For Businesses Hooking Up to the Internet, Shortcuts Can Prove Frustrating

By Greg Schneider

Washington Post Staff Writer

Wednesday, September 20, 2000; Page G23

You have a business, and you’ve discovered the Internet. You’re a bit like some guy sitting in a Soviet-era apartment in Murmansk watching an episode of “Three’s Company.” Boy, now, that looks like the life. But how do you get there from here?

It ain’t easy.

The Internet holds so much promise for business in the way of efficiency and reaching customers, but making it happen can cause headaches, cost money and disrupt lives. Wiring a company is almost always more of a hassle than expected.

“A lot of shops are ignoring the basic physics of the problem,” said Wayne Beekman, a principal partner at Information Concepts, which acts as a sort of SWAT team to rescue companies struggling to implement Internet-based solutions.

Just as with any overhaul of a major business system–computers or telephones, for example–getting a company wired to the Internet involves plotting a careful course. “You have to understand what your goals are, design a system to meet them, build it, test it and roll it out. That has never changed. The problem with the Internet is that people think they can shortcut those steps,” Beekman said.

And there are always problems along the way. Recent studies show that “80 percent of all software development efforts are 200 percent over budget,” he added. “We’re in an industry where success is the exception.”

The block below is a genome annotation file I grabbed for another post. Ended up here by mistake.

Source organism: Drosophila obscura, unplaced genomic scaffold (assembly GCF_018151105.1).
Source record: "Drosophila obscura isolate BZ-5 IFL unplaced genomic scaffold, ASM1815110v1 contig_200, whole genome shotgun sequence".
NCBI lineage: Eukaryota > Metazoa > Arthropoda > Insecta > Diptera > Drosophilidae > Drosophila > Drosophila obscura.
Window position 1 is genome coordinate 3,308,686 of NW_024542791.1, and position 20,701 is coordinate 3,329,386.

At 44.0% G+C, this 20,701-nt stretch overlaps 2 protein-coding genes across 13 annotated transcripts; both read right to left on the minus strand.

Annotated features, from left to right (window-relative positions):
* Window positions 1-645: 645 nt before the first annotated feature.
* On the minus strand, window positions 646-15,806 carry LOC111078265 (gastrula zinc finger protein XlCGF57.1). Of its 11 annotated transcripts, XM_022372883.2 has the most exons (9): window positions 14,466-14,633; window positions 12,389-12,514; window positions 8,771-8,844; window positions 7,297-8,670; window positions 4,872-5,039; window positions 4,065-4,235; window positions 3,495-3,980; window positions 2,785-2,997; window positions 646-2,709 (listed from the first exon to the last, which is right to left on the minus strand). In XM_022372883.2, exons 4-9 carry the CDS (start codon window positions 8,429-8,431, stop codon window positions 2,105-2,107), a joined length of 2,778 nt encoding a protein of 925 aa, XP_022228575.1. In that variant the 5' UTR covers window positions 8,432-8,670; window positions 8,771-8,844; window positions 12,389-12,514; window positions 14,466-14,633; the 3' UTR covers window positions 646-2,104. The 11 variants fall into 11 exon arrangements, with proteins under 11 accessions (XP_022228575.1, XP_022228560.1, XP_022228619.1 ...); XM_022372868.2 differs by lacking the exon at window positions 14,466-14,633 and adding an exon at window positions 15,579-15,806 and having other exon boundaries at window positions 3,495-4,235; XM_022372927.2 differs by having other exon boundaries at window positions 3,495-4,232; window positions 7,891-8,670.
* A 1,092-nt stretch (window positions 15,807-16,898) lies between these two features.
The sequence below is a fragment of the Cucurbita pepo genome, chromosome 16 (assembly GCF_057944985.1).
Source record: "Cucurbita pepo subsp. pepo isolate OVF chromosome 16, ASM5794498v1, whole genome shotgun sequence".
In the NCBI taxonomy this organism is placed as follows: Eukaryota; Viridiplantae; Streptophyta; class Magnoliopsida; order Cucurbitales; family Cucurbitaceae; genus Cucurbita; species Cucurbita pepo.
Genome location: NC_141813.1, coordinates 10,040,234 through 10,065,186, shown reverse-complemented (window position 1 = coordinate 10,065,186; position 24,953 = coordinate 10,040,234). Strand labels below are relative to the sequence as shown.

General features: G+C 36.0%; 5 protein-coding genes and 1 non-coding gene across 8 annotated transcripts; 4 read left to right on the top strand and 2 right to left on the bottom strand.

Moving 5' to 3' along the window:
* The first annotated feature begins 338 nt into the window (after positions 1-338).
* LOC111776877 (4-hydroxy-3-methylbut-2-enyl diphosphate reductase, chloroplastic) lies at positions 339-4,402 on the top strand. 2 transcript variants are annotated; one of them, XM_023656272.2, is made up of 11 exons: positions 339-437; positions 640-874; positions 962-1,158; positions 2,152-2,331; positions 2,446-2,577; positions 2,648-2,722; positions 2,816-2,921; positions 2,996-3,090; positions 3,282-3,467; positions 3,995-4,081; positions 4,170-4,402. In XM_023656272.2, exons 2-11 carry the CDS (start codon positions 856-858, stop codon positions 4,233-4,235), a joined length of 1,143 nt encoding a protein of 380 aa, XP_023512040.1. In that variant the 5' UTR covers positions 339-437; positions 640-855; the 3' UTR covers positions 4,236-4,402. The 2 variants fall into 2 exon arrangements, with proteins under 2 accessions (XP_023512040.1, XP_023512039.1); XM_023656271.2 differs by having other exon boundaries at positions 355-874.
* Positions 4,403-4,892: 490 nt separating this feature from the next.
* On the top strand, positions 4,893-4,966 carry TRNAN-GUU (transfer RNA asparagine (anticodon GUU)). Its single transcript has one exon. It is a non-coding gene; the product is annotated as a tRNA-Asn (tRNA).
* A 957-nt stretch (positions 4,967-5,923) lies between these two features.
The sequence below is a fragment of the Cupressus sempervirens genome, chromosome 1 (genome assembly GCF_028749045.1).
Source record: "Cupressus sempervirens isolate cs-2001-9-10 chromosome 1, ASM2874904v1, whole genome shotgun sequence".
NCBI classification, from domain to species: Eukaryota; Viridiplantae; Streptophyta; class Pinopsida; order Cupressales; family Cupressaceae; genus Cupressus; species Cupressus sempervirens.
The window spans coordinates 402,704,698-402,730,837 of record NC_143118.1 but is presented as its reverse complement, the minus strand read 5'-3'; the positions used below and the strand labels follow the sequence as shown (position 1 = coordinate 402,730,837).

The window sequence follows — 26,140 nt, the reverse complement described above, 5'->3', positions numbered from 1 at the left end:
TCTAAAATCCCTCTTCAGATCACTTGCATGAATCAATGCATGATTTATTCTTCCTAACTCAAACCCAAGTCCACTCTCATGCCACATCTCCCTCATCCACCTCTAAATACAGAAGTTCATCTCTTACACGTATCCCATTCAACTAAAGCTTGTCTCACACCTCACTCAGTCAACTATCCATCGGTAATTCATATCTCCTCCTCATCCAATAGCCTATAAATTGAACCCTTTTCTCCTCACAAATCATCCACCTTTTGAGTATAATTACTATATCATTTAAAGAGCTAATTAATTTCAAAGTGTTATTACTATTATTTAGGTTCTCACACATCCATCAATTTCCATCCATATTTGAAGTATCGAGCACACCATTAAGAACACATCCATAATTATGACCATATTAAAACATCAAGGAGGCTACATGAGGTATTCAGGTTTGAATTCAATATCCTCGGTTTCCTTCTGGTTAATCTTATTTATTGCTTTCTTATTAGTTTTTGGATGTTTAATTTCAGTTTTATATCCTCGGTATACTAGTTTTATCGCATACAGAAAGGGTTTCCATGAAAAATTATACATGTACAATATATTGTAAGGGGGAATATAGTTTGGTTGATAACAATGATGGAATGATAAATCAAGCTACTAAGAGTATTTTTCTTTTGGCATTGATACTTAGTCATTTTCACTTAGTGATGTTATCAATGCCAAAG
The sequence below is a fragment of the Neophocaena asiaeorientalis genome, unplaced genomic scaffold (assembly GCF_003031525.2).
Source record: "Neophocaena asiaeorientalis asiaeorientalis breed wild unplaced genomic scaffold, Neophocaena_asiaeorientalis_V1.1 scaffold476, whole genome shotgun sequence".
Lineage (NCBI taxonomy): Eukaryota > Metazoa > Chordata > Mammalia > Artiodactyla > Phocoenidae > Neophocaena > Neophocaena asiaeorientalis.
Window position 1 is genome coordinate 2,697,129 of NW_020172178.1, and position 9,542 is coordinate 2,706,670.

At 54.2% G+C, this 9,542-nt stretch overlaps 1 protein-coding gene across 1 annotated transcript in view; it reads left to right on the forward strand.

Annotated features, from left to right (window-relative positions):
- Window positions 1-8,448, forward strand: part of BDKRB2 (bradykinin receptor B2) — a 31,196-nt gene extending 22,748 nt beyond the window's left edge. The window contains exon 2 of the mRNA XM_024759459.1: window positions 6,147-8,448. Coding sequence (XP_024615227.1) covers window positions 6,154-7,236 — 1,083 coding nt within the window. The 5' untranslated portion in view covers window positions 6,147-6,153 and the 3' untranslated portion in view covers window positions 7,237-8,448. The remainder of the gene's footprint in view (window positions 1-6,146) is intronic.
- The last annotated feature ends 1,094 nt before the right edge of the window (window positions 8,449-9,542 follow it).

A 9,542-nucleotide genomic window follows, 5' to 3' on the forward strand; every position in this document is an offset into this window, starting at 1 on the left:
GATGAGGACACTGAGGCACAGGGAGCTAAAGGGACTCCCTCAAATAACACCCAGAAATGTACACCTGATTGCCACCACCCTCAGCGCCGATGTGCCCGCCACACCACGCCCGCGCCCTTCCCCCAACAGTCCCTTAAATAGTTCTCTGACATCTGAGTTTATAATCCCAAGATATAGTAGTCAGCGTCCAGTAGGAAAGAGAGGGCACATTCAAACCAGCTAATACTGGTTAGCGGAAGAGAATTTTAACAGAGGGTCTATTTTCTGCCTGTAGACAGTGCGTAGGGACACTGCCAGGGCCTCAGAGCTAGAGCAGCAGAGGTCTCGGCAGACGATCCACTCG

Even if the experience turns into a nightmare, though, many who have emerged on the other side say the end result is worth the effort.

Jay M. Jaffe is president of Jaffe Associates, a firm that provides business development services such as marketing and public relations to law firms and other professional organizations.

With 25 employees in the United States and Canada and another eight in Britain, Jaffe considers his firm a “virtual company.” He runs it part of the year from Bethesda, and sometimes from Colorado; the employees work out of their homes.

The Internet was tailor-made for Jaffe, who has begun holding staff meetings via webcam. But when he tried to put his payroll and billing system online, the experience was “a horror story,” he said.

Keeping track of time is unusually important for his company. Each employee must submit hours spent with various clients, not only so the employee can be paid, but also so the client can be billed by the hour.

As far back as 1986, Jaffe used a computerized billing system. Back then, employees worked out of a central office, and once a week a bookkeeper would walk around to every computer, insert a floppy disk and download each persons’ billing information.

Then Jaffe began dispersing his employees, encouraging them to work out of their homes. He tried a remote, dial-in time management system, but the connection speed and server were infuriatingly slow. So the company retreated to a simple Excel spreadsheet that could be sent in via modem.

But what Jaffe gained in simplicity he lost in usefulness. Excel lacked many functions of a dedicated billing system; for instance, there was no way to split time spent with more than one client and allow for separate billing rates.

The company made do for three years. Early this year, Jaffe decided that the Internet had to offer something better. His office manager found a Web-based billing system that Jaffe subscribed to for about $5,000, plus another $2,500 for training.